Playboy Laughs invites readers onto the sets of the organization’s groundbreaking TV shows, Playboy Penthouse and Playboy After Dark. These popular variety series brought top-tier comedians, impressionists, and monologists―as well as the finest musicians―into people’s homes each week.
Patty Farmer is an entertainment historian who has authored the new book ‘Playboy Laughs’ chronicling the history involving Playboy magazine and stand up comedy. The recently deceased Dick Gregory got his big break performing at the Playboy club in Chicago and used to have to take the bus to get there because he was so broke when he started. For all the criticism that has fallen on Hugh Hefner for being sexist he doesn’t get enough credit for breaking the color barrier in terms of hiring performers at his clubs and models for his magazine at a time when the United States was racially segregated. In this episode we talk about my own personal history with Playboy magazine and how the Playboy interviews were a very important part of my entertainment apprenticeship. We discuss the rise of George Carlin and Lenny Bruce who performed at the Playboy clubs and which entertainer who couldn’t keep his hands to himself. This important period in American entertainment history and the history of American censorship is but a distant memory for those who remember and this is a conversation I was happy to capture for the Smart Camp audience. So put on your bunny ears and you fluffy slippers and find out why the Playboy empire was a crucial component in the history of American comedy. It is my pleasure to present to you now the one and only Patty Farmer!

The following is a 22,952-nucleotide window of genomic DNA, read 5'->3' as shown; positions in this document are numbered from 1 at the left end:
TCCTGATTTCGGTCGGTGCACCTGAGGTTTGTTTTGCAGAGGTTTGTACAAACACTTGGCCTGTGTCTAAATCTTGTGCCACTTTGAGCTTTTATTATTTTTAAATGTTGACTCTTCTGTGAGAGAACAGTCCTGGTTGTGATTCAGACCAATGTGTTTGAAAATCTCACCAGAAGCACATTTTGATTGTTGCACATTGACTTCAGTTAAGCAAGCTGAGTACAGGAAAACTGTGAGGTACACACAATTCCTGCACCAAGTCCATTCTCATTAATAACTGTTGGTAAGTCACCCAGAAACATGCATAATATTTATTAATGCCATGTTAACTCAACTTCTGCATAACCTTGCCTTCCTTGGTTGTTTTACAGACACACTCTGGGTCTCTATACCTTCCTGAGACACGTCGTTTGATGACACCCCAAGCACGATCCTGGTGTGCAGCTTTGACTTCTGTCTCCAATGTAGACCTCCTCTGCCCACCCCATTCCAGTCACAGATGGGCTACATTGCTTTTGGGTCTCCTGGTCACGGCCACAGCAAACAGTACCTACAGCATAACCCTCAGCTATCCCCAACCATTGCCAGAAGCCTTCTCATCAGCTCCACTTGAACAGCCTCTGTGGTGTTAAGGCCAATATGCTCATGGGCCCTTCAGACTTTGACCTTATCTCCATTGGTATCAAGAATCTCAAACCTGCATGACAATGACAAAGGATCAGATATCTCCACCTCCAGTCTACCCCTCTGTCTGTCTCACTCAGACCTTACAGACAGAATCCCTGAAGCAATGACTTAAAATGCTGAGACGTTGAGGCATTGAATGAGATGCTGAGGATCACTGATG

To enjoy the conversation that I had with the wonderful Tom Rhodes on Tom Rhodes radio, click here.